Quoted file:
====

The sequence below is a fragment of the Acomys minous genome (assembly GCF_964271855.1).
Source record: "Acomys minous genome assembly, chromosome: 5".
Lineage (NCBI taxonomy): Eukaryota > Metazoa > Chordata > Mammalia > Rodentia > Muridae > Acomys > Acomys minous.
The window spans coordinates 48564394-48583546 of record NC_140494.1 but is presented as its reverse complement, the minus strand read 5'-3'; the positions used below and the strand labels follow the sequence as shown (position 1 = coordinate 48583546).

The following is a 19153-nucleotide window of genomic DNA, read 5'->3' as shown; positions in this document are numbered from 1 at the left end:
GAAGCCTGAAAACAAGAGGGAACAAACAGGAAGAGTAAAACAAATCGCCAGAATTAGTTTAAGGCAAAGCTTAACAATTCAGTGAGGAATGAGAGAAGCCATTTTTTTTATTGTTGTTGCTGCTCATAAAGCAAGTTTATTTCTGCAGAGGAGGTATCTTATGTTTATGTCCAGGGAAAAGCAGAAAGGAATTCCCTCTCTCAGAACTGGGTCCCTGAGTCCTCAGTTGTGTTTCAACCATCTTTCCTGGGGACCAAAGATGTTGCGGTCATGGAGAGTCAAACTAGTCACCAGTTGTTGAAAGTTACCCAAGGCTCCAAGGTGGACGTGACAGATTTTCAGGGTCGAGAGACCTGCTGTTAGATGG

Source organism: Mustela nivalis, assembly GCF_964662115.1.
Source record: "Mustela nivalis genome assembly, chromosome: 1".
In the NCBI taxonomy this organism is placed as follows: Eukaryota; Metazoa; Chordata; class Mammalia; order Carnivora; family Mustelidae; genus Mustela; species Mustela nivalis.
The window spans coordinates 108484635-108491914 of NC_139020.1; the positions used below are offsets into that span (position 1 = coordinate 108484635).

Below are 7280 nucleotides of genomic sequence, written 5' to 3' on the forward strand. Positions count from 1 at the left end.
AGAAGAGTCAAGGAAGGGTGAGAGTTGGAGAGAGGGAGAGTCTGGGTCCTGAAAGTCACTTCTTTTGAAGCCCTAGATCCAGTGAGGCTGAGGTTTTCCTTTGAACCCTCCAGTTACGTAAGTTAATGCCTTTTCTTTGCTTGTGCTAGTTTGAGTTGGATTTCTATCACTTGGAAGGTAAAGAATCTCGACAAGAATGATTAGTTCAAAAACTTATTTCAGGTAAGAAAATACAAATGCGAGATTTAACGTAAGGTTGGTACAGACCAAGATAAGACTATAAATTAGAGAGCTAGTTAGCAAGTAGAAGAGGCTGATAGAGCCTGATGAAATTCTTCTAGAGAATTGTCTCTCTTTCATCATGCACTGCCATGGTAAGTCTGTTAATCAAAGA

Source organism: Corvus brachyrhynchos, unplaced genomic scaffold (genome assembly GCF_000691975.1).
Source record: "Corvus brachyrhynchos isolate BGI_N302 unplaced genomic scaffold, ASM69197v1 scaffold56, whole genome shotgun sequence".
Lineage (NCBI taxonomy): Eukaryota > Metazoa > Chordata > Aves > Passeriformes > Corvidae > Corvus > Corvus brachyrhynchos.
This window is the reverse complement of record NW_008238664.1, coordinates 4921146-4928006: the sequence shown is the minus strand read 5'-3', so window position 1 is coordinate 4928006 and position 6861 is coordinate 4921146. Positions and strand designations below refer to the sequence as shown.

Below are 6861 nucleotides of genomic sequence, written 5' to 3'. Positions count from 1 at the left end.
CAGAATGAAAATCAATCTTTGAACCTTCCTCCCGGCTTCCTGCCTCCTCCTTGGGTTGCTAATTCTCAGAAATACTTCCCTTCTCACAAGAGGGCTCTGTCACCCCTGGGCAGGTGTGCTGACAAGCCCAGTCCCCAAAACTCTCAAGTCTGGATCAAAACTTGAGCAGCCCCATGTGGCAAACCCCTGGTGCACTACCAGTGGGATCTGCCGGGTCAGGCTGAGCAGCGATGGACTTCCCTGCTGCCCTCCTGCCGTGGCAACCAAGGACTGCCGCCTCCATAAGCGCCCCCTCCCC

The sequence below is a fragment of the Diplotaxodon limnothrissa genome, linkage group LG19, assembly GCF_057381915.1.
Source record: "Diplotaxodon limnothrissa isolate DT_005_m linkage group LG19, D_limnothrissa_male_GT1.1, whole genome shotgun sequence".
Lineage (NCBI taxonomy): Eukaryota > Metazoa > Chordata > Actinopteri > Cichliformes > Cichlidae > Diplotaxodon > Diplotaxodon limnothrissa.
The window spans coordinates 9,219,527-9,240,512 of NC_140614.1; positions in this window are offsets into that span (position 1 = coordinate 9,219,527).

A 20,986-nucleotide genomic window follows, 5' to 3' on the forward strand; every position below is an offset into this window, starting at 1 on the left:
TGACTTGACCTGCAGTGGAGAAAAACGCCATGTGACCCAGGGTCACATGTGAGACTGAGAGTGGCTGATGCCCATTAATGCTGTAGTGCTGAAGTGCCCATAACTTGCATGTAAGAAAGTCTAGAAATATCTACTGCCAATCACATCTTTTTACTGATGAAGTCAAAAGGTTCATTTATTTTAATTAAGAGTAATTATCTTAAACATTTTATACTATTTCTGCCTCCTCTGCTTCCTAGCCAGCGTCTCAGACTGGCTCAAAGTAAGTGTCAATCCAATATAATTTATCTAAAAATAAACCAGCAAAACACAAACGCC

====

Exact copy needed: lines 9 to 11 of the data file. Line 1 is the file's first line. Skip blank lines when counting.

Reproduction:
In the NCBI taxonomy this organism is placed as follows: Eukaryota; Metazoa; Chordata; class Mammalia; order Carnivora; family Mustelidae; genus Mustela; species Mustela nivalis.
The window spans coordinates 108484635-108491914 of NC_139020.1; the positions used below are offsets into that span (position 1 = coordinate 108484635).

Below are 7280 nucleotides of genomic sequence, written 5' to 3' on the forward strand. Positions count from 1 at the left end.